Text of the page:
As the uprising continued, Khaddam said Syrians would have to take up arms in self-defense unless the world intervened to protect them, and he accused Assad and his family of instigating sectarian strife.

Khaddam’s presence in Paris was not popular with French public opinion, and criticized by many French officials who opposed his policy in Lebanon. Nevertheless, his vocal opposition to Bashar Assad had to some extent rehabilitated him.

Khaddam will be buried in France, where his funeral will be organized by the Paris municipality. His son Jihad is stranded in Turkey by the coronavirus pandemic, and his other son Jamal is recovering from open heart surgery in Paris.
 


So-called honor killing of teen girl brings outcry in Iran

Updated 22 min 15 sec ago

So-called honor killing of teen girl brings outcry in Iran

  • Iranian president Rouhani has urged his cabinet to speed up the introduction of harsher laws against such killings

TEHRAN: The so-called honor killing of a 14-year-old Iranian girl by her father, who reportedly used a farming sickle to behead her as she slept, has prompted a nationwide outcry.
Reza Ashrafi, now in custody, was apparently enraged when he killed his daughter Romina on Thursday after she ran away with 34-year-old Bahamn Khavari in Talesh, some 320 kilometers (198 miles) northwest of the capital, Tehran.
In traditional societies in the Middle East, including Iran, blame would typically fall on a runaway girl for purportedly having sullied her family’s honor, rather than on an adult male luring away a child.
Romina was found five days after leaving home and taken to a police station, from where her father brought her back home. The girl reportedly told the police she feared a violent reaction from her father.
On Wednesday, a number of national newspapers featured the story prominently and the social media hashtag #RominaAshrafi reportedly has been used thousands times on social media, with most users condemning the killing.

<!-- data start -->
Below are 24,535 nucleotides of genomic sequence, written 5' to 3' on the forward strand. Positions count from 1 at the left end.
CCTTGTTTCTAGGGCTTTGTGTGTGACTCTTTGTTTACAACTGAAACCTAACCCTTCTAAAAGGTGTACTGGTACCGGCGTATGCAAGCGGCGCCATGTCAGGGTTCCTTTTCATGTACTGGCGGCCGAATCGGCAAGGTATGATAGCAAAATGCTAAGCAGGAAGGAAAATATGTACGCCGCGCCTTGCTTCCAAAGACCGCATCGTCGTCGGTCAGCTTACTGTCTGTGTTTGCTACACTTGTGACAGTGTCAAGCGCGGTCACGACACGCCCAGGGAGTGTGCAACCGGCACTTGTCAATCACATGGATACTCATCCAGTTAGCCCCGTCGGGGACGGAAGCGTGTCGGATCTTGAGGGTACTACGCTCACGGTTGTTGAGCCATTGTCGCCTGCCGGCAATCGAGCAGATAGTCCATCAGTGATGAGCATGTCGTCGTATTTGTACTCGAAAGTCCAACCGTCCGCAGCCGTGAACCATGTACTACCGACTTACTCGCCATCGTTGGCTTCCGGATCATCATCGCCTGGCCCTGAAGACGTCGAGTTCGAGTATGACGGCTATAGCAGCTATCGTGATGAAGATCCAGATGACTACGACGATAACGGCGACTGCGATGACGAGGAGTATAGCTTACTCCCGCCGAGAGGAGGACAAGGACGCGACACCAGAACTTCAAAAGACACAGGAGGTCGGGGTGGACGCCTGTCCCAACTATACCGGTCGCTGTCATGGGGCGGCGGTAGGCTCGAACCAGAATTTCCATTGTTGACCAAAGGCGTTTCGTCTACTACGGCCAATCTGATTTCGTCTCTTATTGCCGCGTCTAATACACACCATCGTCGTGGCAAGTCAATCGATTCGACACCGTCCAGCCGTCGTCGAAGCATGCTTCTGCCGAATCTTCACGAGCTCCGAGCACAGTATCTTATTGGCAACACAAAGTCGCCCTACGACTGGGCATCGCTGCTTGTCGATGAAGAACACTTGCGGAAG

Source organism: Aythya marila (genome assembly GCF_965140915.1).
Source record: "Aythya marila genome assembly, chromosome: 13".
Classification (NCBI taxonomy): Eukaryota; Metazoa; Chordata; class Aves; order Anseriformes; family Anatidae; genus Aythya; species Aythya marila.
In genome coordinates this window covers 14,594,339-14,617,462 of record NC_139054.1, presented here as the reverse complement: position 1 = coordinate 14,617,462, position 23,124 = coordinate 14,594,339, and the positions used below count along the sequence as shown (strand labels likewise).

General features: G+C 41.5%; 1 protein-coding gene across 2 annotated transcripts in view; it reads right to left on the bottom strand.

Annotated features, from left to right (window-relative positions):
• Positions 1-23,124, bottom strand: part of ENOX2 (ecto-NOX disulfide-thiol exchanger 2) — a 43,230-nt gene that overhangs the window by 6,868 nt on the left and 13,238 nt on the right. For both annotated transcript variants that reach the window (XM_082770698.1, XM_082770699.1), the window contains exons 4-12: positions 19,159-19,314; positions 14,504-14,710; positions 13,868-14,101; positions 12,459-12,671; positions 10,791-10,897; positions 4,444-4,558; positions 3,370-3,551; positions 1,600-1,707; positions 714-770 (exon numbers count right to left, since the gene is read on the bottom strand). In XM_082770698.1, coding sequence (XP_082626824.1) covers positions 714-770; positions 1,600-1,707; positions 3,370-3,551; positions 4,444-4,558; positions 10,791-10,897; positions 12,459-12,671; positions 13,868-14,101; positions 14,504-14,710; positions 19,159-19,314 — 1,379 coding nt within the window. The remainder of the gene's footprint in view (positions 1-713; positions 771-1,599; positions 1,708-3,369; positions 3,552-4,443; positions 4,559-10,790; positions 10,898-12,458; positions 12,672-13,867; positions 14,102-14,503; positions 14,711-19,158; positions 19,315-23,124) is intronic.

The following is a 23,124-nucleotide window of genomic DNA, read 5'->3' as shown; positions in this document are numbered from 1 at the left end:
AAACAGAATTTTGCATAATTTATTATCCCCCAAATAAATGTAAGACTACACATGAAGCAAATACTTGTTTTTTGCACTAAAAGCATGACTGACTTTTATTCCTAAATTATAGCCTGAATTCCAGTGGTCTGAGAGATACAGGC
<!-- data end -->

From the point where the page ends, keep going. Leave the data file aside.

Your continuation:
Proposed legislation against honor killings has apparently shuttled for years among various decision-making bodies in Iran.
On Wednesday, Romina Ashrafi’s case led Iranian President Hassan Rouhani to urge his Cabinet to speed up harsher laws against such killings and he pushed for speedy adoption of relevant legislation.
There is little data on honor killings in Iran, where local media occasionally report on such cases. Under the law, girls can marry after the age of 13, though the average age of marriage for Iranian women is 23. It is not known how many women and young girls are killed by family members or close relatives because of their actions, perceived as violating conservative Islamic norms on love and marriage.
Iran’s judiciary said Romina’s case will be tried in a special court. Under the current law, her father faces a prison sentence of up to 10 years.
Iran’s vice president in charge of family affairs, Masoumeh Ebtekar, expressed hope that a bill with harsher punishments will soon be in the final stages of approval.
Shahnaz Sajjadi, special assistant to citizens’ rights in the presidential directorate on women and family affairs, on Wednesday told the khabaronline.ir news website “We should revise the idea that home is a safe place for children and women. Crimes that happen against women in the society are less than those that happen in the homes.”